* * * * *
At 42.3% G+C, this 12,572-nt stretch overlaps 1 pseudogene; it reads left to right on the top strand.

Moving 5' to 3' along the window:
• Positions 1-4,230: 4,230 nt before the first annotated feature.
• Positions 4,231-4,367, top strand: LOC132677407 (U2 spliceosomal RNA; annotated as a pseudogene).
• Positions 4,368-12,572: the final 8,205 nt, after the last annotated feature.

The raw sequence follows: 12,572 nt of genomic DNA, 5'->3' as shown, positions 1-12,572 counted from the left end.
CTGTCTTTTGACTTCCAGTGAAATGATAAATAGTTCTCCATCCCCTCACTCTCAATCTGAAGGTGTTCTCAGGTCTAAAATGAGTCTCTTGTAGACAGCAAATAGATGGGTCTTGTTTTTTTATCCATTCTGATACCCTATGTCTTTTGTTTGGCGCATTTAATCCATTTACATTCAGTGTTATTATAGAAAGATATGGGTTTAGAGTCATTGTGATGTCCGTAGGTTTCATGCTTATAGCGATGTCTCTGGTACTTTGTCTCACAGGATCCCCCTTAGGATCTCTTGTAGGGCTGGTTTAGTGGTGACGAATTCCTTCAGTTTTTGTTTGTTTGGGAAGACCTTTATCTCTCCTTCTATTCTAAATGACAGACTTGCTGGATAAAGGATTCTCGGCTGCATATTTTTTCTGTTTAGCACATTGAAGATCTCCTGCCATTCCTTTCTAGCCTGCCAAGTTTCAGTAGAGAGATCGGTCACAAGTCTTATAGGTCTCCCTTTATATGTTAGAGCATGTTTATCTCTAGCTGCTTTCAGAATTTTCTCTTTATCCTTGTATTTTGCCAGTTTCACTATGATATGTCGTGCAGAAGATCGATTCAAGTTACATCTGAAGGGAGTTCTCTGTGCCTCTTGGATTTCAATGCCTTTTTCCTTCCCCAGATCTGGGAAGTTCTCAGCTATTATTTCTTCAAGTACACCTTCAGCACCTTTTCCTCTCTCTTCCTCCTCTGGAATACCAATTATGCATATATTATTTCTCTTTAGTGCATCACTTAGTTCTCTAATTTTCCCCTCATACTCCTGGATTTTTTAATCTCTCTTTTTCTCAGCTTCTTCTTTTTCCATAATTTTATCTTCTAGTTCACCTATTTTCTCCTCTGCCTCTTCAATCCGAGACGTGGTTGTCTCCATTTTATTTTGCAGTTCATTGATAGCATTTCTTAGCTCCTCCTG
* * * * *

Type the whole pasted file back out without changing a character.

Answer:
At 42.3% G+C, this 12,572-nt stretch overlaps 1 pseudogene; it reads left to right on the top strand.

Moving 5' to 3' along the window:
• Positions 1-4,230: 4,230 nt before the first annotated feature.
• Positions 4,231-4,367, top strand: LOC132677407 (U2 spliceosomal RNA; annotated as a pseudogene).
• Positions 4,368-12,572: the final 8,205 nt, after the last annotated feature.

The raw sequence follows: 12,572 nt of genomic DNA, 5'->3' as shown, positions 1-12,572 counted from the left end.
CTGTCTTTTGACTTCCAGTGAAATGATAAATAGTTCTCCATCCCCTCACTCTCAATCTGAAGGTGTTCTCAGGTCTAAAATGAGTCTCTTGTAGACAGCAAATAGATGGGTCTTGTTTTTTTATCCATTCTGATACCCTATGTCTTTTGTTTGGCGCATTTAATCCATTTACATTCAGTGTTATTATAGAAAGATATGGGTTTAGAGTCATTGTGATGTCCGTAGGTTTCATGCTTATAGCGATGTCTCTGGTACTTTGTCTCACAGGATCCCCCTTAGGATCTCTTGTAGGGCTGGTTTAGTGGTGACGAATTCCTTCAGTTTTTGTTTGTTTGGGAAGACCTTTATCTCTCCTTCTATTCTAAATGACAGACTTGCTGGATAAAGGATTCTCGGCTGCATATTTTTTCTGTTTAGCACATTGAAGATCTCCTGCCATTCCTTTCTAGCCTGCCAAGTTTCAGTAGAGAGATCGGTCACAAGTCTTATAGGTCTCCCTTTATATGTTAGAGCATGTTTATCTCTAGCTGCTTTCAGAATTTTCTCTTTATCCTTGTATTTTGCCAGTTTCACTATGATATGTCGTGCAGAAGATCGATTCAAGTTACATCTGAAGGGAGTTCTCTGTGCCTCTTGGATTTCAATGCCTTTTTCCTTCCCCAGATCTGGGAAGTTCTCAGCTATTATTTCTTCAAGTACACCTTCAGCACCTTTTCCTCTCTCTTCCTCCTCTGGAATACCAATTATGCATATATTATTTCTCTTTAGTGCATCACTTAGTTCTCTAATTTTCCCCTCATACTCCTGGATTTTTTAATCTCTCTTTTTCTCAGCTTCTTCTTTTTCCATAATTTTATCTTCTAGTTCACCTATTTTCTCCTCTGCCTCTTCAATCCGAGACGTGGTTGTCTCCATTTTATTTTGCAGTTCATTGATAGCATTTCTTAGCTCCTCCTG